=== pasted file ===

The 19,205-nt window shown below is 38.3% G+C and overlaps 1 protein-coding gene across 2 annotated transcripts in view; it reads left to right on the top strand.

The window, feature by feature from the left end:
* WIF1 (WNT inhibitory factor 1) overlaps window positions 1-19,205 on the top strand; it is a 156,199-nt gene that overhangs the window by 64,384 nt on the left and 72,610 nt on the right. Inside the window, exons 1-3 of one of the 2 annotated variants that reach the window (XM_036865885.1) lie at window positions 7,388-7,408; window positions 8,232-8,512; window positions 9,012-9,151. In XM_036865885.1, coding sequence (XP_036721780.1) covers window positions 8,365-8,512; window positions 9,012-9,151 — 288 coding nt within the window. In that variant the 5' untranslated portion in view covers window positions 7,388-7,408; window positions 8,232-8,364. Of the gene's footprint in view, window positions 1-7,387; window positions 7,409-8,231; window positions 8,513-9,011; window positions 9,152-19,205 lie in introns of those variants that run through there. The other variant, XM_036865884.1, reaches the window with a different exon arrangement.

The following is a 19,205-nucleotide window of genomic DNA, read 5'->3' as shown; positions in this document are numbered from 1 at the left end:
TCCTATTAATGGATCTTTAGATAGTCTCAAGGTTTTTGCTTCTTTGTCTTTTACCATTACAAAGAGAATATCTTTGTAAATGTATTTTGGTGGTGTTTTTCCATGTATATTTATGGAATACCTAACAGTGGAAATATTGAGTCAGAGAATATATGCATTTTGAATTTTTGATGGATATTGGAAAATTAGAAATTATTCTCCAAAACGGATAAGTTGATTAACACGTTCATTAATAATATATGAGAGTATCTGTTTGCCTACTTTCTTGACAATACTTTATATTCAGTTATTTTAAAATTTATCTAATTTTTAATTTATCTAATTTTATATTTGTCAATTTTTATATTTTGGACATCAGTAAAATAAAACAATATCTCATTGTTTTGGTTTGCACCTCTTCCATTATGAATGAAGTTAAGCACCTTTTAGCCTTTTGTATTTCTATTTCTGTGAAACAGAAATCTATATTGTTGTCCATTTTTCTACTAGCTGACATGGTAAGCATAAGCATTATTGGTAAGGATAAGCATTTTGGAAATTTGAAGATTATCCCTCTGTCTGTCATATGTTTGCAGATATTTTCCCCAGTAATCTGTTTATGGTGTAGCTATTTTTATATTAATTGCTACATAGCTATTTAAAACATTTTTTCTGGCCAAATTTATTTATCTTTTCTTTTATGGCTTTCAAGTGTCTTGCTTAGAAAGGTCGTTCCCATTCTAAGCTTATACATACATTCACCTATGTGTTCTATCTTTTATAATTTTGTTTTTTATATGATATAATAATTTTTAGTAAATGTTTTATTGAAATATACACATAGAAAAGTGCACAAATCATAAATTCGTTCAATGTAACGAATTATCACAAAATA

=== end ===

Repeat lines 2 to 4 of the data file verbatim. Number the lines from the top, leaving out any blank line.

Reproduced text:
The window, feature by feature from the left end:
* WIF1 (WNT inhibitory factor 1) overlaps window positions 1-19,205 on the top strand; it is a 156,199-nt gene that overhangs the window by 64,384 nt on the left and 72,610 nt on the right. Inside the window, exons 1-3 of one of the 2 annotated variants that reach the window (XM_036865885.1) lie at window positions 7,388-7,408; window positions 8,232-8,512; window positions 9,012-9,151. In XM_036865885.1, coding sequence (XP_036721780.1) covers window positions 8,365-8,512; window positions 9,012-9,151 — 288 coding nt within the window. In that variant the 5' untranslated portion in view covers window positions 7,388-7,408; window positions 8,232-8,364. Of the gene's footprint in view, window positions 1-7,387; window positions 7,409-8,231; window positions 8,513-9,011; window positions 9,152-19,205 lie in introns of those variants that run through there. The other variant, XM_036865884.1, reaches the window with a different exon arrangement.

The following is a 19,205-nucleotide window of genomic DNA, read 5'->3' as shown; positions in this document are numbered from 1 at the left end: